Top 3 Estate Planning Traps
The 3 most common estate planning traps people fall into and how to quickly resolve them.
The "Didn't Know" TrapToo many people are walking around thinking, "I don't need a Will because I don't have that much stuff." Or worse they may believe, "I've got everything jointly titled so I don't need a Will." So, why do you need one? Because it's your "stuff" that's left behind after you die. Do you really want your state to decide who gets those items? Most people don't like that idea, and neither do I. At a minimum, it's best to have a simple Will to make sure all your possessions are given to the people you want to receive them. This includes things you may not have today but will obtain in the future. For this reason, your Will should have a residual clause to take care of any items you didn't specifically gift, However, you still want to decide where those items go. So, take some time, hire a lawyer, make a Will and don't fall for the "Didn't Know" Trap!
The "Designation" TrapYour life savings (Checking Accounts, Saving Accounts, Pensions, IRAs, 401(k)s, Life Insurance Policies, etc.) WILL NOT necessarily pass via your estate plan (Last Will, Revocable Trust, etc.). So, what do you do to make sure your savings will go to the right people? Check and correct your beneficiary/contingent beneficiary designations on all contract arrangements wherein someone other than yourself can be chosen. Generally, the greatest snare here is leaving the beneficiary designation blank. If the owner dies without selecting a recipient, then it creates a need for probate. That means someone close to you will need to hire an attorney to open your estate and transfer the assets to your beneficiaries. A simple example of this trap is when one changes jobs, opens a 401(k), and yet they leave the beneficiary designations blank. Why? They might not have the information needed when they were filling out the paperwork. So, they think, "I'll go back and fill it out when I get their info." However, they never go back to correct the designation. If they die without naming a beneficiary, then even their spouse could have a difficult time transferring those assets to themselves. It's not about what you intended to do but what you did when it comes to beneficiary designations. So, don't fall in this trap - review and designate the beneficiaries you want today!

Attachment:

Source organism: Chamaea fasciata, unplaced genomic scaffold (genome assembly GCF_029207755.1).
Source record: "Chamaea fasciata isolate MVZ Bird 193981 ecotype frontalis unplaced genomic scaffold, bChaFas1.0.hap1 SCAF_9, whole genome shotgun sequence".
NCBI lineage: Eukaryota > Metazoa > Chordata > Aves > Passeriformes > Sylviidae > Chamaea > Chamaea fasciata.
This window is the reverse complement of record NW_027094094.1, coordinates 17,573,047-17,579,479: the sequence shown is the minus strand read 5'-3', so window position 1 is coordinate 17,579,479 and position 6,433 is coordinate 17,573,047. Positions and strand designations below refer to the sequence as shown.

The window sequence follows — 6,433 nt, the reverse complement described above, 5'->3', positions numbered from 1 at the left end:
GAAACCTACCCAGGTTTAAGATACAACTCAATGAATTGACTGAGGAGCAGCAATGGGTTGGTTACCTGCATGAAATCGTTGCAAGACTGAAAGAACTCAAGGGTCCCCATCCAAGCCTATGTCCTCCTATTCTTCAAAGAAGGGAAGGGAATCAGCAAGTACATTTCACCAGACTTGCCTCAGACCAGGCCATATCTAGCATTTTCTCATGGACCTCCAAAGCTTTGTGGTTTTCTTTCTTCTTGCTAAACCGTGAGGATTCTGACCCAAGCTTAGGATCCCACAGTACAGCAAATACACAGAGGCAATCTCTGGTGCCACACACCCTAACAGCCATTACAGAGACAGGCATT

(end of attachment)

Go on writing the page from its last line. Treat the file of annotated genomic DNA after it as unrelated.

Check designations periodically and when major life events happen like death, divorce, disability, and/or departure.
The "Done" TrapSo you created your estate plan and checked "done" on that "to do" item. What trap is left? The "Done" trap, where you don't revisit your plan for a periodic review. Remember, life happens. Therefore, things will change and your circumstances may dictate an estate plan change. So save some administration headaches and review your plan every year. Simple changes now may cost a few dollars but in the long run it could save your loved ones a fortune!